"Here was a chance to do the same thing, but with a completely different group," he said. "It's really been great."
Ryan Millar and Logan Tom can easily say the same thing, in a different way.
Both are expected to compete in their fourth Olympics, as two of the most important players on their respective teams.
Dynamic duo • Now living in Alpine with his wife and two sons, Millar played at BYU, as did national teammates Rich Lambourne and Russell Holmes Millar and Lambourne led the Cougars to the first of three national championships, in 1999 and coached them briefly, while Tom grew up in Salt Lake City (she lives now in Long Beach) and launched her illustrious career from Highland High School.
Millar figures to become only the second American male volleyball player to compete in four Olympics, while Tom will join the commensurate women's group that could grow to just six.
Only 163 American athletes across all sports winter and summer have competed in four Olympics, according to the U.S. Olympic Committee.
"To be able to have the longevity that I've had and to be able to go to four has really sunk in as something special," Millar said, "and I'm kind of taking it that way."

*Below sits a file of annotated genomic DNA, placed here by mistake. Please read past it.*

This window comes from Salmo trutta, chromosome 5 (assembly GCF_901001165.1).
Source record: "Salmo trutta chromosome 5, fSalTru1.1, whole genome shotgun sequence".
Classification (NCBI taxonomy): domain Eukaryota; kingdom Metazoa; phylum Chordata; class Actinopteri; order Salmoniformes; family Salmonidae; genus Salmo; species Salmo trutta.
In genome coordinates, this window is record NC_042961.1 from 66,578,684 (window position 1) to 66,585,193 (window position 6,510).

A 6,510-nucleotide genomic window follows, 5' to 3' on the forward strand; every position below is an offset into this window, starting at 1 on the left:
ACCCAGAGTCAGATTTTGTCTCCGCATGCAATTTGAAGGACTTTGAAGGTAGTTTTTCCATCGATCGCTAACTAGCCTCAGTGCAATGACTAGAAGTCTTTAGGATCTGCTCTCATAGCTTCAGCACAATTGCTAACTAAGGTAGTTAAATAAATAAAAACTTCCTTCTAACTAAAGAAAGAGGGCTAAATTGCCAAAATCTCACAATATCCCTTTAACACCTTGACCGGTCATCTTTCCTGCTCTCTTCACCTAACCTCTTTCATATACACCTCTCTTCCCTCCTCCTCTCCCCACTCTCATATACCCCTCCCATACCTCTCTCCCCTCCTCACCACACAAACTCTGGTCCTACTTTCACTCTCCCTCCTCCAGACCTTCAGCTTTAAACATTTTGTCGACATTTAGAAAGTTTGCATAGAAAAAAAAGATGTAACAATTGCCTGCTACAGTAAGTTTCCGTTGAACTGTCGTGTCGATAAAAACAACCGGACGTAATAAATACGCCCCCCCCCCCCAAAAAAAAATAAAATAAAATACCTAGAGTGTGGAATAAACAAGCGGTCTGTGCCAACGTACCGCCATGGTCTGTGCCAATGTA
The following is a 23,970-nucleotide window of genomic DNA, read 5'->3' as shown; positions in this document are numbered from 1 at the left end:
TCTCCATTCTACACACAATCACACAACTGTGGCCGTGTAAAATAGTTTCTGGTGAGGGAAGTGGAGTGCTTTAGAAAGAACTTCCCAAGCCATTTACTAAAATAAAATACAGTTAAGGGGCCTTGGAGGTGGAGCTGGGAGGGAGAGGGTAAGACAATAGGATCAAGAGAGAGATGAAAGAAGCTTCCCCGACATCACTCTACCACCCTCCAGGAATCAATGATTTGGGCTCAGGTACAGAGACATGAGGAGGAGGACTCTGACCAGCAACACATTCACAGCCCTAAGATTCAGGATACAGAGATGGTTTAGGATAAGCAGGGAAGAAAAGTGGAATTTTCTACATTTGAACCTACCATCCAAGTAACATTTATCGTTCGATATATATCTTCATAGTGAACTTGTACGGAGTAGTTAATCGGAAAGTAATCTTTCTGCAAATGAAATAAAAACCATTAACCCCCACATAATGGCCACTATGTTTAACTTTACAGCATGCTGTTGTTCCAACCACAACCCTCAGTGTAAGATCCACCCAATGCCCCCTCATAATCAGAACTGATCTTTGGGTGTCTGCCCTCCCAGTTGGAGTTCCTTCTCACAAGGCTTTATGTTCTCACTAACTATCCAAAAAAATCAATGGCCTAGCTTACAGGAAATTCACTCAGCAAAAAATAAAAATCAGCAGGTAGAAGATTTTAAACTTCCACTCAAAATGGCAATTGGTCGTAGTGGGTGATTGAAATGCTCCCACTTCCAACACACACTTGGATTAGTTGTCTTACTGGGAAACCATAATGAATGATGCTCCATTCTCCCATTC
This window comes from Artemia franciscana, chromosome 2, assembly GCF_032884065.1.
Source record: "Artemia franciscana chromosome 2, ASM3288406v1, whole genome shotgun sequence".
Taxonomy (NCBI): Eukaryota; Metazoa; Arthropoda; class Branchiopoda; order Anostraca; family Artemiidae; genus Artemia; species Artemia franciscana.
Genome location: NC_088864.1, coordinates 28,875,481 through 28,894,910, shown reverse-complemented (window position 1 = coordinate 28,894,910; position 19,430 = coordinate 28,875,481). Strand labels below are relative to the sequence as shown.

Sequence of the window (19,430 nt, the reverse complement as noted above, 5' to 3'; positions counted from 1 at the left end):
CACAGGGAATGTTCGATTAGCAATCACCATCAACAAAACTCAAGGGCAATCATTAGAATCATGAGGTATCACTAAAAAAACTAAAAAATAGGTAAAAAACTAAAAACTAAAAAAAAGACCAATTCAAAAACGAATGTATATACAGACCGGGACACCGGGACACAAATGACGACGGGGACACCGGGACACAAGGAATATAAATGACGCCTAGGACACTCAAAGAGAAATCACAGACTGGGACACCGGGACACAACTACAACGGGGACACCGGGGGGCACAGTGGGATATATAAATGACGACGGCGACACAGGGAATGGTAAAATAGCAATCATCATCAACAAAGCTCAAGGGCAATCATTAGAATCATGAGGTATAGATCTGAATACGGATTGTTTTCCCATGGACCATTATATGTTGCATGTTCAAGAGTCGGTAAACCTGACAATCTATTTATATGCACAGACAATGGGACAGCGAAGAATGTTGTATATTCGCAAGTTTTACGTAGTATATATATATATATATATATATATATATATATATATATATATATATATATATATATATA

Nobody has had a more varied experience than Millar, either.
In his first Olympics, his team lost every single match at the 2000 Sydney Games. Four years later in Athens, with McCutcheon as an assistant coach, the American men finished fourth, just out of the medals. Finally, in Beijing, they won gold just two weeks after McCutcheon's father-in-law was killed in a random attack at a historical attraction in Beijing.
"It's gone from total heartbreak to total exuberation," Millar said.
While Millar and his fellow former Cougars were standing on the top of the medal podium in China, Tom and her teammates were just one step away. The women took silver behind Brazil in 2008 they have never won gold but under McCutcheon have perhaps assumed the role as Olympic favorite. They're ranked No. 1 in the world, and aiming to become only the second team to win the FIVB World Grand Prix for three straight years.
Veteran setter Lindsey Berg has said they're a gold-medal team.
"The great thing about our team is we have very different players who play very well together," Tom said. "So we don't rely just on one thing or one player or one person. If something's not working, we always have something else to go back to. We don't close ourselves off."
In the hunt • Tom is not the only Utahn on the women's team, either.